I am not aware that there are any plans to grant browsers access to such information gratuitously. They may be granted within web runtimes, but even then with clear restrictions. In general this seems to address implementers more than authors.
3.3.1: Also seems to be more for implementers than authors. This information should be provided in a consistent manner by the UI, not the app. The BP I expected here is the one in 3.3.2.
AFAIK some devices will provide UI indications in their status bar of
network activity, with a spinner or mobile data flow indicators. While
informing users of background network usage may be desirable, it might
be overkill to have 3 separate indicators. Maybe you could suggest to
provide UI on devices where the browser does not do it natively
"must" seems a bit strong here. Some applications that inherently
require network access (think IM, mapping, etc..) will not be usable
with no network access, so providing such an option should not be
3.3.3: Again, implementer-orientated. I think that it would be more useful to have separate documents for authors and implementers. Also, the notion that putting notices about usage of a user's personal information in help pages implements a best practice is somewhat dubious. It's hard to find users accessing help pages on a desktop, I don't believe anyone ever does on a mobile (in fact, I'm not sure where I'd find such things).
Consider adding something along the lines of
"If devices persist authentication tokens then the server MUST
invalidate them if the user changes or resets their password"
This is especially important with mobile devices that are often
lost/stolen and provides a user with a way to after the fact lock the
phone out of web applications it had previously been authorised for.
22.214.171.124 This should also mention that EXI has been registered as an HTTP content coding, and can be used. It has the substantial advantage that in most configurations it is smaller while also requiring fewer cycles to decode.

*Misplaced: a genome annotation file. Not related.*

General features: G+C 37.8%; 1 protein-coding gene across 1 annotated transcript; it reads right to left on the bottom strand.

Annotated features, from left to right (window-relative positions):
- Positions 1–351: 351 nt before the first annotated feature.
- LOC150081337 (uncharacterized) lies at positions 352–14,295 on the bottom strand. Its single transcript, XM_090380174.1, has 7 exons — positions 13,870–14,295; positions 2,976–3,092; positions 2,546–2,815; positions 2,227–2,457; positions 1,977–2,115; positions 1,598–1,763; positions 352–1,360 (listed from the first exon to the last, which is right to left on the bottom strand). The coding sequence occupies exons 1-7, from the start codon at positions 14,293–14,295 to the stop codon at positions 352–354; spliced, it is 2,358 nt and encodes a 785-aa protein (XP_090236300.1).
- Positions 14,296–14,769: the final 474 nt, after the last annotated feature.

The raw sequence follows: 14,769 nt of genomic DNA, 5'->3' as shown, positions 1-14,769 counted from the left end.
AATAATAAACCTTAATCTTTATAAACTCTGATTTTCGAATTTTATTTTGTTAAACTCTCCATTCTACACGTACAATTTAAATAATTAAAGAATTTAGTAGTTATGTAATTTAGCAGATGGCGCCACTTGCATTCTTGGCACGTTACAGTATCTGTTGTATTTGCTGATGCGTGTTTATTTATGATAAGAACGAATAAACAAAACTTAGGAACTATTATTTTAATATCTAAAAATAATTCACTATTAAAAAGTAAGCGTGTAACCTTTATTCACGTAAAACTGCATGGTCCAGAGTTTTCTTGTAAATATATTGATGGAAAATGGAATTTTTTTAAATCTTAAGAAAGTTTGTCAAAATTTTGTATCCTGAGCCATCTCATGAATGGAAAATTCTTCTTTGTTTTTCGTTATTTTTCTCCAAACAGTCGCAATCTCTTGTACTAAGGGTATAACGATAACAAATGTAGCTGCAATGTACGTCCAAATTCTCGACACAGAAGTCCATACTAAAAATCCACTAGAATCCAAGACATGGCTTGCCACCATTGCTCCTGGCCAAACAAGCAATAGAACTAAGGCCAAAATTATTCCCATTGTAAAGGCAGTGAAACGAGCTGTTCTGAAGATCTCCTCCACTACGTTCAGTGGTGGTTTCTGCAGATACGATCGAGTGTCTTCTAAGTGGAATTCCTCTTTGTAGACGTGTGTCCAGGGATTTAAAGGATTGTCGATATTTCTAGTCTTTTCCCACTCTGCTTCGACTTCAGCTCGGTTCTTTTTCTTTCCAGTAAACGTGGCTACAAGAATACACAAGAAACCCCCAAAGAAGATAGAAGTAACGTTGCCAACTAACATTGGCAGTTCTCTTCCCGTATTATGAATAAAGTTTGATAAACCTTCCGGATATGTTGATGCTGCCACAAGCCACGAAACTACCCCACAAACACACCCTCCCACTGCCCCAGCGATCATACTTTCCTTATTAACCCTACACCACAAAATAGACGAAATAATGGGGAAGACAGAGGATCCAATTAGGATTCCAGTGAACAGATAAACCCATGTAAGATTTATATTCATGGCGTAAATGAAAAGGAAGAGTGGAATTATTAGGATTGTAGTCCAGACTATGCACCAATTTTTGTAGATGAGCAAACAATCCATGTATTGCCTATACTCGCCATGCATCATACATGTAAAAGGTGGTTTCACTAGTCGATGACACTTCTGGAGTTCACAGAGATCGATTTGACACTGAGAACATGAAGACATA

"For very small files (e.g. <1k) the negative impact of processing may outweigh any small transport gains." Note that for very small files, gzip will render them larger anyway.
One suggestion to add here is to prioritise your network requests and
throttle the number of connections in order to ensure that high
priority requests are not blocked or slowed by lower priority
requests, if they are unable to be batched.
Although this is a different point to 3.1.1 they are related and maybe
should be merged, colocated or reference each other
I don't like this recommendation.
What does "reasonable" mean? What about "manageable"?
What is a 10Mb DOM?
How should people measure it?
Why was this value chosen? (Recent high end browser handle much larger DOMs)
It is unclear what the recommendation to "Clip content and separate
content onto separate pages" means.
Are you saying to make top level URL changes to download new pages
(and parse new JS)? If you are I think that is a bad recommendation as
the latency hit is quite bad.
Typically a better solution is to rather than hide non visible DOM
elements, to instead remove these elements from the DOM altogether and
recreate them as needed.
Add a comment.